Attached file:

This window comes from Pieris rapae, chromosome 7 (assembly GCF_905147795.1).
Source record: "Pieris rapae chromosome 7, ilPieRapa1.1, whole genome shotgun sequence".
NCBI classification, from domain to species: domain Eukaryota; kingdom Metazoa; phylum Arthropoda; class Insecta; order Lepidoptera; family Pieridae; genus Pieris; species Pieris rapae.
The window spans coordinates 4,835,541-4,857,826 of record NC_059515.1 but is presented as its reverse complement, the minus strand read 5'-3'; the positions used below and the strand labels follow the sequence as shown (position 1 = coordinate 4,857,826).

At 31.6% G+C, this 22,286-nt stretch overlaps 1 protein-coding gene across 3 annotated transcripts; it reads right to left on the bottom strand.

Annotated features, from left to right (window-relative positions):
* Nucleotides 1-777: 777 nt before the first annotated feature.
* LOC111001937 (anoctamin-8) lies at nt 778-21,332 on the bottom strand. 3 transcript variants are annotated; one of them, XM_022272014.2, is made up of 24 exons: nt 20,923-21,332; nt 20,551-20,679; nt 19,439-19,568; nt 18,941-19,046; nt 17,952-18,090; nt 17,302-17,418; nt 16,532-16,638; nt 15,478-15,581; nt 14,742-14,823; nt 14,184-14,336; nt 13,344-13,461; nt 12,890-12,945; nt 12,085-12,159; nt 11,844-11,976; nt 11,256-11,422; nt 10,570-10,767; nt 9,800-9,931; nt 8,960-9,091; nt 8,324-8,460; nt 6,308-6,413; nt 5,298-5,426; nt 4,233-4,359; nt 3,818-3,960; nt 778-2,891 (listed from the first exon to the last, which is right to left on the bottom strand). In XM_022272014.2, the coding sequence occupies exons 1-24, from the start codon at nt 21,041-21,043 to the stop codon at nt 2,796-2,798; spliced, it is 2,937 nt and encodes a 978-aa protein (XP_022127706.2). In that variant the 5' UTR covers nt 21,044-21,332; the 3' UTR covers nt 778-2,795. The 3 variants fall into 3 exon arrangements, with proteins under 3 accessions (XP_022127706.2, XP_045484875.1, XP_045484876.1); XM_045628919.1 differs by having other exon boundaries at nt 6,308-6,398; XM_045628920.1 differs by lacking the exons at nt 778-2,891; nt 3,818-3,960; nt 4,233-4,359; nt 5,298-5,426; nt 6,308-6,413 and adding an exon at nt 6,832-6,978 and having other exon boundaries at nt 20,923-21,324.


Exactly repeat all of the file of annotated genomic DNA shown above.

This window comes from Pieris rapae, chromosome 7 (assembly GCF_905147795.1).
Source record: "Pieris rapae chromosome 7, ilPieRapa1.1, whole genome shotgun sequence".
NCBI classification, from domain to species: domain Eukaryota; kingdom Metazoa; phylum Arthropoda; class Insecta; order Lepidoptera; family Pieridae; genus Pieris; species Pieris rapae.
The window spans coordinates 4,835,541-4,857,826 of record NC_059515.1 but is presented as its reverse complement, the minus strand read 5'-3'; the positions used below and the strand labels follow the sequence as shown (position 1 = coordinate 4,857,826).

At 31.6% G+C, this 22,286-nt stretch overlaps 1 protein-coding gene across 3 annotated transcripts; it reads right to left on the bottom strand.

Annotated features, from left to right (window-relative positions):
* Nucleotides 1-777: 777 nt before the first annotated feature.
* LOC111001937 (anoctamin-8) lies at nt 778-21,332 on the bottom strand. 3 transcript variants are annotated; one of them, XM_022272014.2, is made up of 24 exons: nt 20,923-21,332; nt 20,551-20,679; nt 19,439-19,568; nt 18,941-19,046; nt 17,952-18,090; nt 17,302-17,418; nt 16,532-16,638; nt 15,478-15,581; nt 14,742-14,823; nt 14,184-14,336; nt 13,344-13,461; nt 12,890-12,945; nt 12,085-12,159; nt 11,844-11,976; nt 11,256-11,422; nt 10,570-10,767; nt 9,800-9,931; nt 8,960-9,091; nt 8,324-8,460; nt 6,308-6,413; nt 5,298-5,426; nt 4,233-4,359; nt 3,818-3,960; nt 778-2,891 (listed from the first exon to the last, which is right to left on the bottom strand). In XM_022272014.2, the coding sequence occupies exons 1-24, from the start codon at nt 21,041-21,043 to the stop codon at nt 2,796-2,798; spliced, it is 2,937 nt and encodes a 978-aa protein (XP_022127706.2). In that variant the 5' UTR covers nt 21,044-21,332; the 3' UTR covers nt 778-2,795. The 3 variants fall into 3 exon arrangements, with proteins under 3 accessions (XP_022127706.2, XP_045484875.1, XP_045484876.1); XM_045628919.1 differs by having other exon boundaries at nt 6,308-6,398; XM_045628920.1 differs by lacking the exons at nt 778-2,891; nt 3,818-3,960; nt 4,233-4,359; nt 5,298-5,426; nt 6,308-6,413 and adding an exon at nt 6,832-6,978 and having other exon boundaries at nt 20,923-21,324.